Where does one live if one is interested in the life of the mind? Do you hole up in a rural area or head to the city, where you can hope to meet like-minded aesthetes at gin-filled parties? If you prefer the latter, then we have a list of cities for your wandering, writerly craft to thrive. We’ve included a few writers famous for living in the cities below, as well as recommended reading for each place. As always, let us know what places or which authors we’ve missed in the comments section below.
Haruki Murakami, Banana Yoshimoto, and other Japanese Writers You Should Know have lived in this city of 13 million strivers. It’s home to the Imperial Palace, a slew of parks, electronics shops, and boutiques, as well as neighborhoods that one is meant to wander through and enjoy without necessarily having a final destination. It’s the economic center of Japan, but also an artistic one, which is why so many writers find themselves here.
Essential Reading: Norwegian Wood by Haruki Murakami
New York City
Is anyone going to attempt to argue with this one? The English-language publishing industry is based here, and you can’t throw a stone without hitting a writer in Brooklyn. (They hate it when you do that, by the way.) We rule the school! You can read Colson Whitehead’s complaint about it here if you enjoy lines such as, “We need more Brooklyn-based shrinks for our artistically capable but mentally delicate scriveners.” Famous, self-satisfied Brooklynites are even winning awards like “Most Annoying Performance by an Author in a Book Trailer.” Aren’t you jealous you don’t live here?
Essential Reading: Brooklyn by Colm Tóibín
Have you heard of T.S. Eliot? Oh, you have? Well, then, what about a lady named Virginia Woolf? Well, then, you’re certainly on to the reading scene in London, though there have been some newcomers in the past seventy years. London is noisy, expensive, and filled with those annoyingly tall double-decker buses that tourists love. It is also filled with British people, but we really can’t help that, can we? What we can do, however, is enjoy its literary history. You might want to start with Charles Dickens, but we suggest the London trilogy by Martin Amis for a more contemporary view.
Essential Reading: London Fields by Martin Amis
Home to Dave Eggers’ publishing empire as well as a lot of unrepentant homosexuals, San Francisco is a literary haven for those who enjoy West Coast feelgoodism and really good sushi. If you enjoy The Believer, Wholphin, and McSweeney’s, then you’ve probably already read A Heartbreaking Work of Staggering Genius, and might even be into Vendela Vida’s work. But don’t forget that Michael Chabon lives there as well, along with Chris Adrian, Michelle Tea, Ariel Schrag, and Alice Walker.
Essential Reading: Tales of the City by Armistead Maupin
Mumbai / Bombay
Suketu Mehta, Manu Joseph, and Salman Rushdie all called Mumbai home at some point or another during their lives. Though it’s more than a little offensive to call Mumbai “the Indian writer’s New York” as the BBC does, we agree that it’s an important place for authors trying to get a break.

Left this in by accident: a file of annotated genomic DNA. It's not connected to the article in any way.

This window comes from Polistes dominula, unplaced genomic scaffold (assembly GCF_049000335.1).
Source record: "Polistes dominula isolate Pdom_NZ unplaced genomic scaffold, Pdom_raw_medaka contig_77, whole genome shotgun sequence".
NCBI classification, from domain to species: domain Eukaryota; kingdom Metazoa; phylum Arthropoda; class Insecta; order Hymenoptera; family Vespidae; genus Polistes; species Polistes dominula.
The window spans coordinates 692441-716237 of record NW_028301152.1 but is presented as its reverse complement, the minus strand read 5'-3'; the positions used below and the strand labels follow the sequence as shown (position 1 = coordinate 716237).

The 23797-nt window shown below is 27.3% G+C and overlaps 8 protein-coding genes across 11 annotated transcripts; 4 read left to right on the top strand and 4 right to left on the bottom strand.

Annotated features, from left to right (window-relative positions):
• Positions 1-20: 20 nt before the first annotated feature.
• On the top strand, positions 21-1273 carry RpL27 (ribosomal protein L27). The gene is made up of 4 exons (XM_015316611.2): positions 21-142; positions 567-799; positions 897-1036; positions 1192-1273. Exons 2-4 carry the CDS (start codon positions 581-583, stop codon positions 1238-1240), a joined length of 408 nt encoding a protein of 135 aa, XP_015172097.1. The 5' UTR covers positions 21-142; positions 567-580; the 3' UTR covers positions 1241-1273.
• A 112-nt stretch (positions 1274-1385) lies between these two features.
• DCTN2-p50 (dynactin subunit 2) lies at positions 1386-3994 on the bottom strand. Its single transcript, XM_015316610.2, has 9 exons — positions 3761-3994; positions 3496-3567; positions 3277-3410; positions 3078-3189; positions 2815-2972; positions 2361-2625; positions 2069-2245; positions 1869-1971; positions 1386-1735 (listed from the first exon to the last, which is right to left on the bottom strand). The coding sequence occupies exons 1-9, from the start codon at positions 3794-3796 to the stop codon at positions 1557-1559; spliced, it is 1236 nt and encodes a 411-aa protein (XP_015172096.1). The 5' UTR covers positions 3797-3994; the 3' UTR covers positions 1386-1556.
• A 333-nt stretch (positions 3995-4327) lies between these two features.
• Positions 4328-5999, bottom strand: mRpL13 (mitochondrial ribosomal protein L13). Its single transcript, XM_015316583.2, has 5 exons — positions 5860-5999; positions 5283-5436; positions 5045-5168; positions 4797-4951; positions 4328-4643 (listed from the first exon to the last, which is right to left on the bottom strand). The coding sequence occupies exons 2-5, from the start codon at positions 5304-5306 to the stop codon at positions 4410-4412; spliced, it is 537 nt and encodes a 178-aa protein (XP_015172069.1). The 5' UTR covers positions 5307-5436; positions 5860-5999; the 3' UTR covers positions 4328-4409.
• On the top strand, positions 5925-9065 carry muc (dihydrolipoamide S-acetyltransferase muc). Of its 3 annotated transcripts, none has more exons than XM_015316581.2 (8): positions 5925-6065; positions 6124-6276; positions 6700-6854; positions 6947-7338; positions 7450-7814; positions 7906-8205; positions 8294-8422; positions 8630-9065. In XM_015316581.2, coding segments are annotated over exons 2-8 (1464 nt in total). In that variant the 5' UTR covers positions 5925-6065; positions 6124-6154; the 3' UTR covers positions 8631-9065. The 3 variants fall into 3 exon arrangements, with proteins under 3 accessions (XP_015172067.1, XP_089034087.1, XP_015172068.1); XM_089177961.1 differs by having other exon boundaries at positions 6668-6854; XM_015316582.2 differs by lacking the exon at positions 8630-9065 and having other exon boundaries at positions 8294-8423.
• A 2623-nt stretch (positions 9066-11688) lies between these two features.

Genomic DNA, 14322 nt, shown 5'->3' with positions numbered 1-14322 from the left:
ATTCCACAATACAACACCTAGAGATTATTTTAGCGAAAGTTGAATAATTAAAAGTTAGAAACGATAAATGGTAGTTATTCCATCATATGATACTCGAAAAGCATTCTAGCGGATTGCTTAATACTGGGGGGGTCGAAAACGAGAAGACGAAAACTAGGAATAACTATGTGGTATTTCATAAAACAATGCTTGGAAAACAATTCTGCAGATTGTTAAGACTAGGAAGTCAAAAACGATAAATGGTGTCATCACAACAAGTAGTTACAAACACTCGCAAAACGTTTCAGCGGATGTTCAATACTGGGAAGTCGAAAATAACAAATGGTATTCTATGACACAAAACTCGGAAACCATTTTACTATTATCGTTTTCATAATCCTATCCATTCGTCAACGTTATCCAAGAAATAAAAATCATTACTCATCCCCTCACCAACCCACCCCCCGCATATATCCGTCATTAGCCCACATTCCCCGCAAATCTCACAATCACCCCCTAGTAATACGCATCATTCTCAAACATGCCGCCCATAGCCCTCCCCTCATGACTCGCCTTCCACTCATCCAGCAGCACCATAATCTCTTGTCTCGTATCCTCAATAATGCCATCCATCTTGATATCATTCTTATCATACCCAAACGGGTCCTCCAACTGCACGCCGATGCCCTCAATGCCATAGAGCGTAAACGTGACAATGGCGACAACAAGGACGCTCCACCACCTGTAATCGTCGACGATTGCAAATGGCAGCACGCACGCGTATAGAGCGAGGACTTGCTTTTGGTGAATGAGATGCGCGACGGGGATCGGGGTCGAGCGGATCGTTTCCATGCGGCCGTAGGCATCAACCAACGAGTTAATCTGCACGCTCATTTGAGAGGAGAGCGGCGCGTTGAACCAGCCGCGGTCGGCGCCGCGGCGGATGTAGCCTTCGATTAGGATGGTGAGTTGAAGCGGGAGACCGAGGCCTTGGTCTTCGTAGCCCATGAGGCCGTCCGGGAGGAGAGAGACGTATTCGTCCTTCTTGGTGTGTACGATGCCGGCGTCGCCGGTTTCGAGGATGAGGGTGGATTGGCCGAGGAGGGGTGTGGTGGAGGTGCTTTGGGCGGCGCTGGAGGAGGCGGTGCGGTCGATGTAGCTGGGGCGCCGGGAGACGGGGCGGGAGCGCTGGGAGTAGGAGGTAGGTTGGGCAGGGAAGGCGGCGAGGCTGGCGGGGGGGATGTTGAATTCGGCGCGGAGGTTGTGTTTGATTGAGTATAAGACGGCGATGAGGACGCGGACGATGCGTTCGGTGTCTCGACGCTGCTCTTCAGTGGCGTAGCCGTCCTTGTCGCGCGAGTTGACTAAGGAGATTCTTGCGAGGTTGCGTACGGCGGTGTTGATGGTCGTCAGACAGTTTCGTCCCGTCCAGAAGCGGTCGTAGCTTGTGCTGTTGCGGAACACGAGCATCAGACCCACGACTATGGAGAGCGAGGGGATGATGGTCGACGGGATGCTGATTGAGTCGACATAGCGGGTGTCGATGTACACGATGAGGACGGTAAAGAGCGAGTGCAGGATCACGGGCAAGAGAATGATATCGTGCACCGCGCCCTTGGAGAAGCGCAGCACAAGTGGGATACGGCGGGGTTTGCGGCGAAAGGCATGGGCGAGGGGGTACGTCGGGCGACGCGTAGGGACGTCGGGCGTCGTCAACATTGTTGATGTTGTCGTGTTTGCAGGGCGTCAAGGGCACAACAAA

Essential Reading: Maximum City: Bombay Lost and Found by Suketu Mehta
You may or may not heard of Margaret Atieno Ogola, Charles Mangua, or Ngũgĩ wa Thiong’o, but you will in the years to come. These Kenyan novelists are pushing the boundaries of fiction and creating stories that go beyond what people dismiss as an “African novel.” Lately we’ve been really excited about Ngũgĩ wa Thiong’o’s son, Mukoma Wa Ngugi, who wrote a fast-paced hard-boiled crime novel that manages to cover large topics like genocide, race relations, and what it means to return “home” when the word is just a concept (meaning: a set of stories, a fictionalized place). Nairobi Heat is out tomorrow, and we suggest you pick up a copy if you know what’s good for you.
Essential Reading: Nairobi Heat by Mukoma Wa Ngugi
Buenos Aires is home to the next generation of talented Spanish-language novelists, such as Federico Falco, Oliverio Coelho, Pola Oloixarac, and Matîas Néspolo, among others. If you don’t read Spanish, you can check out Granta’s “Best of Young Spanish-Language Novelists” issue, which has been translated into the lingua franca for those too lazy to learn another language — English.
Essential Reading: “Conditions for the Revolution” by Pola Oloixarac in Granta
Laugh if you will, but all fiction authors aspire to live in Iowa at some point in their careers. It might not be a bustling metropolis, but it is home to The Iowa Writers’ Workshop, a two-year residency program for those wanting to seriously work on their writing and experience a couple of winters that could give them a nasty case of frostbite. Hey, it’s all part of the experience, right? Go Hawkeyes!
Essential Reading: The Workshop: 43 Stories, Recollections, & Essays on Iowa’s Place in Twentieth-Century American Literature by Tom Grimes
Edinburgh is home to an International Book Festival in August, as well as a authors such as Alexander McCall Smith (No. 1 Ladies’ Detective Agency), Kate Clanchy, Sharman MacDonald, and Irvine Welsh. If you enjoy castles, fried candy bars, and enough pints to pickle the liver of even the heartiest of men, then you might consider spending some time in the Scottish capital.
Essential Reading: Trainspotting by Irvine Welsh
Well, either you’ve dreamt of living in the City of Lights and wandering along the Seine with a cigarette in one hand and your unfinished novel in another, or you’d prefer to keep munching on those Freedom Fries (pass the catsup). Writers from Molière to Marcel Proust have called Paris home, as well as tenacious ex-pats like Gertrude Stein, Henry Miller, and Samuel Beckett. What’s not to love?
Essential Reading: You Deserve Nothing by Alexander Maksik (who we featured in our post “Reading for the Conflicted: 11 Existential Classics“)